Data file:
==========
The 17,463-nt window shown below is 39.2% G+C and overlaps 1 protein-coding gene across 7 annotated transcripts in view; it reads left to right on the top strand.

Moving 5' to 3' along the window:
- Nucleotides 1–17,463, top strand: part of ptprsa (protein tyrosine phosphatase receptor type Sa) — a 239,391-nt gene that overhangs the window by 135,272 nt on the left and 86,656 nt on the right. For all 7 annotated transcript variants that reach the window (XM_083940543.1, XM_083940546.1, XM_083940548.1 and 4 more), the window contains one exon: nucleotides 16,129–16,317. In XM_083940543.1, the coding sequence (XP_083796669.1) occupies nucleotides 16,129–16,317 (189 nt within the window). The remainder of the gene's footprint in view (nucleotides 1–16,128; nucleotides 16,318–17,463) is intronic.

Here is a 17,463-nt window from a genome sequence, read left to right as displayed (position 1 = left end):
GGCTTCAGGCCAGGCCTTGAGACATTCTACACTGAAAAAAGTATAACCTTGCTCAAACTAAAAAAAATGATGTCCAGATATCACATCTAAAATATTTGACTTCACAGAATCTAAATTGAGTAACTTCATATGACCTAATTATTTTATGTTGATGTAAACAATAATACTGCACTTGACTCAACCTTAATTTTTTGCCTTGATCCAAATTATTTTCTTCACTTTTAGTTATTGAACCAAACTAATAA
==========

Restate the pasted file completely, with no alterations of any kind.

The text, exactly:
The 17,463-nt window shown below is 39.2% G+C and overlaps 1 protein-coding gene across 7 annotated transcripts in view; it reads left to right on the top strand.

Moving 5' to 3' along the window:
- Nucleotides 1–17,463, top strand: part of ptprsa (protein tyrosine phosphatase receptor type Sa) — a 239,391-nt gene that overhangs the window by 135,272 nt on the left and 86,656 nt on the right. For all 7 annotated transcript variants that reach the window (XM_083940543.1, XM_083940546.1, XM_083940548.1 and 4 more), the window contains one exon: nucleotides 16,129–16,317. In XM_083940543.1, the coding sequence (XP_083796669.1) occupies nucleotides 16,129–16,317 (189 nt within the window). The remainder of the gene's footprint in view (nucleotides 1–16,128; nucleotides 16,318–17,463) is intronic.

Here is a 17,463-nt window from a genome sequence, read left to right as displayed (position 1 = left end):
GGCTTCAGGCCAGGCCTTGAGACATTCTACACTGAAAAAAGTATAACCTTGCTCAAACTAAAAAAAATGATGTCCAGATATCACATCTAAAATATTTGACTTCACAGAATCTAAATTGAGTAACTTCATATGACCTAATTATTTTATGTTGATGTAAACAATAATACTGCACTTGACTCAACCTTAATTTTTTGCCTTGATCCAAATTATTTTCTTCACTTTTAGTTATTGAACCAAACTAATAA